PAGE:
I spent five happy and I thought productive years in Rome. Finally they made me leave and go to Prague, and then my family and I returned to Washington. A decade later, in 1981, I came back to Rome as DCM, the Deputy Chief of Mission, deputy to Ambassador Maxwell Rabb. On my earlier tour I had not counted up the number of Washington agencies with people in the embassy. Now I did a count: twenty!
I kept a couple of agencies from opening offices in the embassy. One was the Secret Service. One day the ambassador’s secretary told me that an assistant director of the Secret Service had just been in to see the ambassador. That was a surprise; there had been no cable from Washington proposing such a visit, as was the proper thing to do. The gentleman had simply flown to Rome, phoned Max Rabb, and come in. I went to see the ambassador and asked What’s up? Well, he said, they want to open an office here. What did you say? I asked. I said OK, he said.
We got hold of the assistant director before he left town and he came back to see the ambassador and, this time, the DCM. We don’t think, I said, that we should add offices to this embassy unless there is a real need. Ah, he said, there is. We have to prepare Presidential and Vice Presidential visits. Ah, I said, we have had a visit by Vice President Bush, and I don’t think anyone expects Mr. Bush to come back to Rome during this administration. As to Presidential visits, we are even now preparing for the visit by President Reagan. We are preparing this in close cooperation with the teams from the White House and the Secret Service that have been here for weeks now. Have your people made any complaints to you about lack of cooperation from the embassy? No, no, he said; to the contrary. Good, I said. Since I doubt very much there will be a second Rome visit by Mr. Reagan, that takes care of visits.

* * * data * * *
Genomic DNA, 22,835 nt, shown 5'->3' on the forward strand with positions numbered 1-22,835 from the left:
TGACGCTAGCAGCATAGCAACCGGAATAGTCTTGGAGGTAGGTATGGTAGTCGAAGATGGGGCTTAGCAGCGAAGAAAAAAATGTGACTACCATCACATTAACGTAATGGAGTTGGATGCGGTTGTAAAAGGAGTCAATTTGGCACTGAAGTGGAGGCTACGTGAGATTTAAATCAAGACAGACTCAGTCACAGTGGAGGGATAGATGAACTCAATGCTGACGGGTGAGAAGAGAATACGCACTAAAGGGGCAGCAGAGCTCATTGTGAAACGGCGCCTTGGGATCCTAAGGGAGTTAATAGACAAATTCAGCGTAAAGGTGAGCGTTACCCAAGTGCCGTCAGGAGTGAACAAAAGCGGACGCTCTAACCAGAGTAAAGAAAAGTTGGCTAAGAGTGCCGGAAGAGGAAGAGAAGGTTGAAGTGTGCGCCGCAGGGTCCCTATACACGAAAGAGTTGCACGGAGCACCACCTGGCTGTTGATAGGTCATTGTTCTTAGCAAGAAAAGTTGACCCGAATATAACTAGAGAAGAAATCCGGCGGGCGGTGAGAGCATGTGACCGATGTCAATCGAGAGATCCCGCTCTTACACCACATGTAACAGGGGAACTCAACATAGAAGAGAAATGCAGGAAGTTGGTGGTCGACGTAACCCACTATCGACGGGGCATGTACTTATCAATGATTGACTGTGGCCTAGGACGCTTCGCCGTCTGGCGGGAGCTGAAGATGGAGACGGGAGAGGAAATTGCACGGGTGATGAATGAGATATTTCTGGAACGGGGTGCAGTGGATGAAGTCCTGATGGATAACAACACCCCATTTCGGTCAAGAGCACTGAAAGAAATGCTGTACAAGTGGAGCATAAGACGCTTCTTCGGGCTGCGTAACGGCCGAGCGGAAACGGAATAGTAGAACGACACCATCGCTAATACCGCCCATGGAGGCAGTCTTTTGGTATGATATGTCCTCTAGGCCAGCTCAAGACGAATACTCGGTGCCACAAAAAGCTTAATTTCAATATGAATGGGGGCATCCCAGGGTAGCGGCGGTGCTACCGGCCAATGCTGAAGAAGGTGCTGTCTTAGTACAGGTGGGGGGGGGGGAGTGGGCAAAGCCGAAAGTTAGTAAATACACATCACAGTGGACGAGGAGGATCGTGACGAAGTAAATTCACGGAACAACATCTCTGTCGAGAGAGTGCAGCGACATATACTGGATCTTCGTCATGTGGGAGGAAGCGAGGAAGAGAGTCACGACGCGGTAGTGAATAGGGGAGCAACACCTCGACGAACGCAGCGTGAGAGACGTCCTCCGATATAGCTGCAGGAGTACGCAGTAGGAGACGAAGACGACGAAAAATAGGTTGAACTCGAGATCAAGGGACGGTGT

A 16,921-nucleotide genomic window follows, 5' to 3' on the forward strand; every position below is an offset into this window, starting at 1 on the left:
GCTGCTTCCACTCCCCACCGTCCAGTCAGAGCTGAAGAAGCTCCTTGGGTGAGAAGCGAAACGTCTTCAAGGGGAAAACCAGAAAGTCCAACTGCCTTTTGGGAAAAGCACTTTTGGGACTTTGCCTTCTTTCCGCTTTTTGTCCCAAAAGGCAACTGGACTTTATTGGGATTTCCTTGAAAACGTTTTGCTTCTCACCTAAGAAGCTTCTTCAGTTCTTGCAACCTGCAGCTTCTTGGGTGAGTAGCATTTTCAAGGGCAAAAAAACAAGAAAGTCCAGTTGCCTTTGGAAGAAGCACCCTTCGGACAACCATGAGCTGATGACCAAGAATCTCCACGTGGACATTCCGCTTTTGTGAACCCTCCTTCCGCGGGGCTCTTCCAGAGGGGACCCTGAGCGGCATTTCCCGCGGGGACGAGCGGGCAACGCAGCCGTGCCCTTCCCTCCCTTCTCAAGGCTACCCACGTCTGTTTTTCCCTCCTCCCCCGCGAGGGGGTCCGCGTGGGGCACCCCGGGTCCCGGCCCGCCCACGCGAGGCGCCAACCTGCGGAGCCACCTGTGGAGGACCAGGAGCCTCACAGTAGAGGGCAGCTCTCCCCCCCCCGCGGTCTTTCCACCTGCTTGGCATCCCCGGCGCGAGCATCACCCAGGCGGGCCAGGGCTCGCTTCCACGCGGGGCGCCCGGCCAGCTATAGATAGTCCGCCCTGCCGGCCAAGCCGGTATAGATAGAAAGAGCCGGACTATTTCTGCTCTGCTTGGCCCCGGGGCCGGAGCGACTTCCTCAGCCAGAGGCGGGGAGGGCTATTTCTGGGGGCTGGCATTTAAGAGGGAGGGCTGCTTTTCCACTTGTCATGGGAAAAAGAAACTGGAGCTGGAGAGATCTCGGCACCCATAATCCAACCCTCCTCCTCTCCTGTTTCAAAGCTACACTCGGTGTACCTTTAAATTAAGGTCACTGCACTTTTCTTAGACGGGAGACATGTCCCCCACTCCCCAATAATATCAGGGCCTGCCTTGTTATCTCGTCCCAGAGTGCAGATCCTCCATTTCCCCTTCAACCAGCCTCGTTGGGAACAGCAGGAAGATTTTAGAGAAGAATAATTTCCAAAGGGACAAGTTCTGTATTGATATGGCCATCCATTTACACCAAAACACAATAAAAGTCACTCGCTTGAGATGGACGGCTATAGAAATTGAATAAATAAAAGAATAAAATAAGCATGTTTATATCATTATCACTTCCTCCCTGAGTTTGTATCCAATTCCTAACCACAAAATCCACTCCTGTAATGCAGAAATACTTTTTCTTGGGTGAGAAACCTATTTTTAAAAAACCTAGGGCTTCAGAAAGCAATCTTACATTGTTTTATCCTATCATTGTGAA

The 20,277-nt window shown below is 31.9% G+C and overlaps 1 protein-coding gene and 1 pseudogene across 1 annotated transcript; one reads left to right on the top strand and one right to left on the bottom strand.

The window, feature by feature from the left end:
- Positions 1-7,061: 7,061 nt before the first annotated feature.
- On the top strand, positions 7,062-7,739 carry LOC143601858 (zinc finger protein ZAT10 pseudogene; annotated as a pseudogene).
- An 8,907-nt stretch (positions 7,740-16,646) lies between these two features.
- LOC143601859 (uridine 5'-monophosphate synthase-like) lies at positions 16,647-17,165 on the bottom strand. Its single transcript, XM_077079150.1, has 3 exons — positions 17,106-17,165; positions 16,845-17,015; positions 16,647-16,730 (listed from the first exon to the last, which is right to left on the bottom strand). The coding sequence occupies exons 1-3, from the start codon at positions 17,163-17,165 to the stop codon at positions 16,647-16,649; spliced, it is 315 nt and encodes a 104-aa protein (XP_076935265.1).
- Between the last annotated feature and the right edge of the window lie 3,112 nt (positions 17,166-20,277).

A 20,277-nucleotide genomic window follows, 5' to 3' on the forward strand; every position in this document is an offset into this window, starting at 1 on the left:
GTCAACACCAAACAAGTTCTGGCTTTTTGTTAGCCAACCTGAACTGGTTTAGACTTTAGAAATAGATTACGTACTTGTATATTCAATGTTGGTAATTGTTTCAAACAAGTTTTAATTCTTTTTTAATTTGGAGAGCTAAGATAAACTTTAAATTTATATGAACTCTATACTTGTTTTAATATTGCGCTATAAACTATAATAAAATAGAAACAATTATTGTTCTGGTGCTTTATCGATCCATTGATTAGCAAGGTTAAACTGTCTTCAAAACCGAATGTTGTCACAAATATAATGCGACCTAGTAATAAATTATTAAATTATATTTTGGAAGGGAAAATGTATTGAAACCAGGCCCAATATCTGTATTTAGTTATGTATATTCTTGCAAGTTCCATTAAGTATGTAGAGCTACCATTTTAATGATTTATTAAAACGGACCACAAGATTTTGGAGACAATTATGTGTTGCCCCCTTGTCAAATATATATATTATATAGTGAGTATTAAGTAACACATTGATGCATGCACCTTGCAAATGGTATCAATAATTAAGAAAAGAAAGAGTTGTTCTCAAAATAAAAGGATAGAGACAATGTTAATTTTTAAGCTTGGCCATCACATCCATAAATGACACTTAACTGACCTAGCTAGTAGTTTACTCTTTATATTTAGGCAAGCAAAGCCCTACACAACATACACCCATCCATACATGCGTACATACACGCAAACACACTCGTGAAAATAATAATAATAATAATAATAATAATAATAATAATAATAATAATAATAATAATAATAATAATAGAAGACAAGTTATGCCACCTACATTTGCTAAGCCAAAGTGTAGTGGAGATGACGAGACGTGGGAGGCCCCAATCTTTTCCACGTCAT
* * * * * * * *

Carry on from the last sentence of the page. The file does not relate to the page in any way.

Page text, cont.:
Ah, said the assistant director, but we are also responsible for fighting counterfeiting. Ah, I said, the Italians have an equal interest in fighting counterfeiting–of dollars as well as lire–and they have just broken up a big ring in Milan. From what we know, the Italians cooperated fully with the Secret Service; true? True, he said. And then Mr. Rabb said, all in all I don’t think that you need to open an office here. Nor did they–until I had left Rome.
Two decades later, after I had long been out of government, I asked the DCM in Rome if perhaps there were now more than twenty agencies in the embassy. Thirty, he said, and some of them are pretty big, like DEA and FBI and, of course, CIA.
We are speaking, of course, of the country that is building the biggest embassy of any government anywhere in the world: the one at Baghdad which, one reads, will have a staff of a thousand. Our embassy in Rome is not that big, but it is far bigger than anyone else’s Rome embassy. One can find on the Internet the Rome diplomatic list, the list that the Italian foreign ministry puts out of officers–not all the staff–of foreign embassies in Rome. The 2007 Rome list shows 21 officers for the British embassy, 42 for the German, 45 for the Chinese, 59 for the Russian–and 116 for the American. (I still have my copy of the 1969 Rome diplomatic list. Our embassy then had 61 officers, just over half of today’s number.)
Do we need twice as many diplomats in Rome as the Russians–or five times as many as the British? What does this grand embassy of ours do? As far as its Foreign Service contingent is concerned, I fear it is not doing what it used to, three or four decades go. Back then, for my colleagues or me a good day meant seeing a member of Parliament over coffee, calling on a couple of office directors in the foreign ministry, lunching with a top journalist, and then spending a couple of hours writing cables to the State Department (and another hour reading cables from the Department and other posts) before going home for an hour with the kids and, finally, dinner at a foreign diplomat’s home with, one hoped, interesting Italians.